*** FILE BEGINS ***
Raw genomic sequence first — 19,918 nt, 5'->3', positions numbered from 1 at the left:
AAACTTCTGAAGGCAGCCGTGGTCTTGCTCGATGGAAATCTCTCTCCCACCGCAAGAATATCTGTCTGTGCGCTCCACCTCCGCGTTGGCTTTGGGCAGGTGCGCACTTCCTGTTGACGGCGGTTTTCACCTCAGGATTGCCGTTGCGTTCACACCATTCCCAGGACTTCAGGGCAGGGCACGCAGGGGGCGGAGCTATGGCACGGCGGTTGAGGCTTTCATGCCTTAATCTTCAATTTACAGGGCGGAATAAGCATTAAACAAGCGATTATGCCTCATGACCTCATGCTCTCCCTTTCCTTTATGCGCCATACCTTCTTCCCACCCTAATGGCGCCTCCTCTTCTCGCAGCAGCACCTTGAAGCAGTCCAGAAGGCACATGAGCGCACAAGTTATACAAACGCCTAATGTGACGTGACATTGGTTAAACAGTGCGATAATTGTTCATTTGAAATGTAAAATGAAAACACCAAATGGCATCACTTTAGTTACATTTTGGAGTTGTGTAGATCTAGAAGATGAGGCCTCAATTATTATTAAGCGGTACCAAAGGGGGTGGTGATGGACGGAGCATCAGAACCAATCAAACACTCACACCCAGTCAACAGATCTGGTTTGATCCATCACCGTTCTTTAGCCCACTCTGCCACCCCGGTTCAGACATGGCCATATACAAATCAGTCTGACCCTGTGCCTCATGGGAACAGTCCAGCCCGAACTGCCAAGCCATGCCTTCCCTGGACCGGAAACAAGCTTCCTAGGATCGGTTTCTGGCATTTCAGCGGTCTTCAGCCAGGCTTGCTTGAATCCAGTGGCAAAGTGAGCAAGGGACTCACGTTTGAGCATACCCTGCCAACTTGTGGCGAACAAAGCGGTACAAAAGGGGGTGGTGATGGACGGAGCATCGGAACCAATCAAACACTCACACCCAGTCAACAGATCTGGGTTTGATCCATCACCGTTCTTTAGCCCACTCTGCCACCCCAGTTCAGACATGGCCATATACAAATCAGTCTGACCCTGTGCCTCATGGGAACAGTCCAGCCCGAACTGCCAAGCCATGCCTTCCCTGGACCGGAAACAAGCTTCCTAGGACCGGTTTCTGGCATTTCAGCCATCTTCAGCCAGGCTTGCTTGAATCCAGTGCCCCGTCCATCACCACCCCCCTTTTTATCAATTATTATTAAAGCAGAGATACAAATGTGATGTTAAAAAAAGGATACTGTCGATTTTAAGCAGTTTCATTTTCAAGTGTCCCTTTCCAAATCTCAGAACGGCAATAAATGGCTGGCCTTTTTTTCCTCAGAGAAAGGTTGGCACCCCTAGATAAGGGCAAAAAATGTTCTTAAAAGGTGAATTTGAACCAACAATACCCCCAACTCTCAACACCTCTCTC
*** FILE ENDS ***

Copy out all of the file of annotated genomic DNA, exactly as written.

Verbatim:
Raw genomic sequence first — 19,918 nt, 5'->3', positions numbered from 1 at the left:
AAACTTCTGAAGGCAGCCGTGGTCTTGCTCGATGGAAATCTCTCTCCCACCGCAAGAATATCTGTCTGTGCGCTCCACCTCCGCGTTGGCTTTGGGCAGGTGCGCACTTCCTGTTGACGGCGGTTTTCACCTCAGGATTGCCGTTGCGTTCACACCATTCCCAGGACTTCAGGGCAGGGCACGCAGGGGGCGGAGCTATGGCACGGCGGTTGAGGCTTTCATGCCTTAATCTTCAATTTACAGGGCGGAATAAGCATTAAACAAGCGATTATGCCTCATGACCTCATGCTCTCCCTTTCCTTTATGCGCCATACCTTCTTCCCACCCTAATGGCGCCTCCTCTTCTCGCAGCAGCACCTTGAAGCAGTCCAGAAGGCACATGAGCGCACAAGTTATACAAACGCCTAATGTGACGTGACATTGGTTAAACAGTGCGATAATTGTTCATTTGAAATGTAAAATGAAAACACCAAATGGCATCACTTTAGTTACATTTTGGAGTTGTGTAGATCTAGAAGATGAGGCCTCAATTATTATTAAGCGGTACCAAAGGGGGTGGTGATGGACGGAGCATCAGAACCAATCAAACACTCACACCCAGTCAACAGATCTGGTTTGATCCATCACCGTTCTTTAGCCCACTCTGCCACCCCGGTTCAGACATGGCCATATACAAATCAGTCTGACCCTGTGCCTCATGGGAACAGTCCAGCCCGAACTGCCAAGCCATGCCTTCCCTGGACCGGAAACAAGCTTCCTAGGATCGGTTTCTGGCATTTCAGCGGTCTTCAGCCAGGCTTGCTTGAATCCAGTGGCAAAGTGAGCAAGGGACTCACGTTTGAGCATACCCTGCCAACTTGTGGCGAACAAAGCGGTACAAAAGGGGGTGGTGATGGACGGAGCATCGGAACCAATCAAACACTCACACCCAGTCAACAGATCTGGGTTTGATCCATCACCGTTCTTTAGCCCACTCTGCCACCCCAGTTCAGACATGGCCATATACAAATCAGTCTGACCCTGTGCCTCATGGGAACAGTCCAGCCCGAACTGCCAAGCCATGCCTTCCCTGGACCGGAAACAAGCTTCCTAGGACCGGTTTCTGGCATTTCAGCCATCTTCAGCCAGGCTTGCTTGAATCCAGTGCCCCGTCCATCACCACCCCCCTTTTTATCAATTATTATTAAAGCAGAGATACAAATGTGATGTTAAAAAAAGGATACTGTCGATTTTAAGCAGTTTCATTTTCAAGTGTCCCTTTCCAAATCTCAGAACGGCAATAAATGGCTGGCCTTTTTTTCCTCAGAGAAAGGTTGGCACCCCTAGATAAGGGCAAAAAATGTTCTTAAAAGGTGAATTTGAACCAACAATACCCCCAACTCTCAACACCTCTCTC